Not only does the Weatherspoon sometimes neglect to follow through with its progressive intentions, it also creates its forward-thinking message in as non-controversial of a manner as possible. Returning to the “Pan-American Modernism” exhibit, there is ample opportunity in this genre to directly confront the social ills and subsequent liberal ideals that arose from the suffering in Latin America at this time. However, instead of discussing the strong Communist beliefs held by the likes of Diego Rivera and Frida Kahlo and the impact this held on their art, there is little to no mention of political ideology. This lack of oppositionality is also easily found in one of the museum’s more potentially inflammatory images, that of Manuel Alvarez Bravo’s Obrero en huelga, aseninado (1934). The image is a graphic close up of an assassinated worker on strike, yet rather than delving into the horror depicted or the overt social activism this image was intended to incite, the label besides the image instead delves solely into the artist’s career. The label finally concludes by stating, “…the image brings material form to the social interests explored by artists working in post-revolution Mexico…” thus equating an assassination to the non-controversial concept of “social interests.” It is no coincidence that of all Bravo’s images present in the exhibit this photograph had the most biographical label entirely unrelated to the image itself. I can sympathize with why the Weatherspoon must keep its ideals subtle and not oppositional, after all its parent organization is the University of North Carolina at Greensboro. Seeing as this institution is representative of a much larger university, there is bound to be a degree of censorship in the Weatherspoon’s displays. In spite of this reasoning, the museum’s watered-down progressivism remains problematic. The Weatherspoon’s canonical progressivism is merely a subtle undertone in the displaying of its collection, thus taking away from much of the potential impact the museum could be creating. While the Weatherspoon’s subtle activism is a step in the right direction, it is problematic in that the viewing public is still entirely comfortable when admiring these displays, and when the populace is comfortable they won’t facilitate any form of substantial change. Ultimately, if activism continues to move at this slow of a pace, the issues inherent in canonical tellings of art history will remain uncontested for years and years to come.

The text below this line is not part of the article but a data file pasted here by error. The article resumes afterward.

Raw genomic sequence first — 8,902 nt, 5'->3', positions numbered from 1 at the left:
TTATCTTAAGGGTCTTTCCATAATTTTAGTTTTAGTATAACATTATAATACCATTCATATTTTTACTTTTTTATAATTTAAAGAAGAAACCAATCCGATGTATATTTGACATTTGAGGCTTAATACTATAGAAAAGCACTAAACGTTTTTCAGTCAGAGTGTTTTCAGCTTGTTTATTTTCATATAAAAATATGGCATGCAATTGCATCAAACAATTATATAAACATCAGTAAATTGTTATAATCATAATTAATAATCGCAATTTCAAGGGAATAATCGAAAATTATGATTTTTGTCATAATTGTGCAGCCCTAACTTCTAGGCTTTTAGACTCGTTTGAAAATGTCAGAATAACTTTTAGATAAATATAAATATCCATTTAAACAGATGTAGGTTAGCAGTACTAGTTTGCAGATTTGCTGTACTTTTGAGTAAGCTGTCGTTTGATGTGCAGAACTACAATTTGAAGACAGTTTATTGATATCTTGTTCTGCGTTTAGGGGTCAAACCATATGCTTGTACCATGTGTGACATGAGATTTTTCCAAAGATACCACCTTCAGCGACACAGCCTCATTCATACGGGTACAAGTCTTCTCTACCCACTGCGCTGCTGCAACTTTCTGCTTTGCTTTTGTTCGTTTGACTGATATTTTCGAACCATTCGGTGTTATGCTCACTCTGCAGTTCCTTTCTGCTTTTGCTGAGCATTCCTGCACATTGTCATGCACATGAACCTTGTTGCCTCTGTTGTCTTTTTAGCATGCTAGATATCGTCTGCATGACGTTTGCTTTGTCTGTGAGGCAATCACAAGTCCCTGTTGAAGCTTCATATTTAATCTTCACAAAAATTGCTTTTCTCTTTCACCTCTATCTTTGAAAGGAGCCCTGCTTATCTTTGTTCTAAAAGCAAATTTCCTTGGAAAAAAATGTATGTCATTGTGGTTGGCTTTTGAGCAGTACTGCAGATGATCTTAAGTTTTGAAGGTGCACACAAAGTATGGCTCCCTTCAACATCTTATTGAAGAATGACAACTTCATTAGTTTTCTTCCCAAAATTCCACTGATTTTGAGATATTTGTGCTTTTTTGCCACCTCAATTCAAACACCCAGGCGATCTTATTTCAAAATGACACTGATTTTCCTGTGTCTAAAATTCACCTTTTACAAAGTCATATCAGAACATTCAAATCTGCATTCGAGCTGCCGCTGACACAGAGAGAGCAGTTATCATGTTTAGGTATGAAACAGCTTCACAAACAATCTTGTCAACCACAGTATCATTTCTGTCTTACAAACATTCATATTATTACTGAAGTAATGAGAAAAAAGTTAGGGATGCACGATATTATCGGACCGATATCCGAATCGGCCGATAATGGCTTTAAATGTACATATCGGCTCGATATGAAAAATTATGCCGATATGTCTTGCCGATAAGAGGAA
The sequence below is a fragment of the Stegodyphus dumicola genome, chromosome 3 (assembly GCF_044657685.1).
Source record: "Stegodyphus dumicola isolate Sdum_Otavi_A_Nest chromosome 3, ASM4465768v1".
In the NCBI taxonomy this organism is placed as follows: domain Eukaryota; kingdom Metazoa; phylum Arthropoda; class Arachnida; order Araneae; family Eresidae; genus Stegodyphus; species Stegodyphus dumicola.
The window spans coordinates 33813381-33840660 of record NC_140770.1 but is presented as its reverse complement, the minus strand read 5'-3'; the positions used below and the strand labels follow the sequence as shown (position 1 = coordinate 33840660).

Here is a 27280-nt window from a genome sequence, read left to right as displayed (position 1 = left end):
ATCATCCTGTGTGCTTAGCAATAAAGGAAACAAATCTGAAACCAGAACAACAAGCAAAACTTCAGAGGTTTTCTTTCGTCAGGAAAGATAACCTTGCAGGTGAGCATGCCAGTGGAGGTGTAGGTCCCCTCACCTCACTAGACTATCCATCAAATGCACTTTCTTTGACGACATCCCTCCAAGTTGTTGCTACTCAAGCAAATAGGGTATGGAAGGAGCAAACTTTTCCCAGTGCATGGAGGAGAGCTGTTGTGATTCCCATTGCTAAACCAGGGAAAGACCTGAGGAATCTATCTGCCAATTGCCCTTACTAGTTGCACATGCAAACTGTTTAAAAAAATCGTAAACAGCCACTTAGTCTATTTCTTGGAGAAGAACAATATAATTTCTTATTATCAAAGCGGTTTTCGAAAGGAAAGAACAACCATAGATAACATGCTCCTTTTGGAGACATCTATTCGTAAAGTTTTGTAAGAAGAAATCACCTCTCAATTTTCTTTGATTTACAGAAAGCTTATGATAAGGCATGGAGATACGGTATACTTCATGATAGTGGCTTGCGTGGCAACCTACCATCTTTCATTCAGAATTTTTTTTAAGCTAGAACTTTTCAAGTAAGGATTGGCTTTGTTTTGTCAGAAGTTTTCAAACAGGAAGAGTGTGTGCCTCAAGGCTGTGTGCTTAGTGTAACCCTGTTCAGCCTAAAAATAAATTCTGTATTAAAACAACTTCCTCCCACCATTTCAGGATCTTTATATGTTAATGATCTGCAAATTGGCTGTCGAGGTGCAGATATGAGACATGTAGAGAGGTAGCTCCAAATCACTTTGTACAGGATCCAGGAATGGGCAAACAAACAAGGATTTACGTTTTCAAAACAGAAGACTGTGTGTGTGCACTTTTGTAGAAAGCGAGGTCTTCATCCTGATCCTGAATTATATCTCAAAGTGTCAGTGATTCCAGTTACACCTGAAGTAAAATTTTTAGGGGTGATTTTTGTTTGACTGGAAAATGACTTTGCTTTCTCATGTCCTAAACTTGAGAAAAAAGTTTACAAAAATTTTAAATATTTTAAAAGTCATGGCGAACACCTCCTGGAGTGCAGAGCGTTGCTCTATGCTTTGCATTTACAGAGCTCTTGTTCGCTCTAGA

In conclusion, the messages a museum promotes may not be the ones it actually conveys. While the Weatherspoon does a fantastic job at establishing prominence and reliability through its creation of a subconscious ritual for every museum goer, it doesn’t excel in maintaining its reformist intentions. Whether this failure arises due to a direct neglect of the museum’s stated ideals or through extensive non-controversiality, the potential impact of activist ideals has largely been lost. Ultimately, the promotion of egalitarian ideals must be overt to catalyze substantial change, and the Weatherspoon’s ineffective progressivism may be doing more harm than good.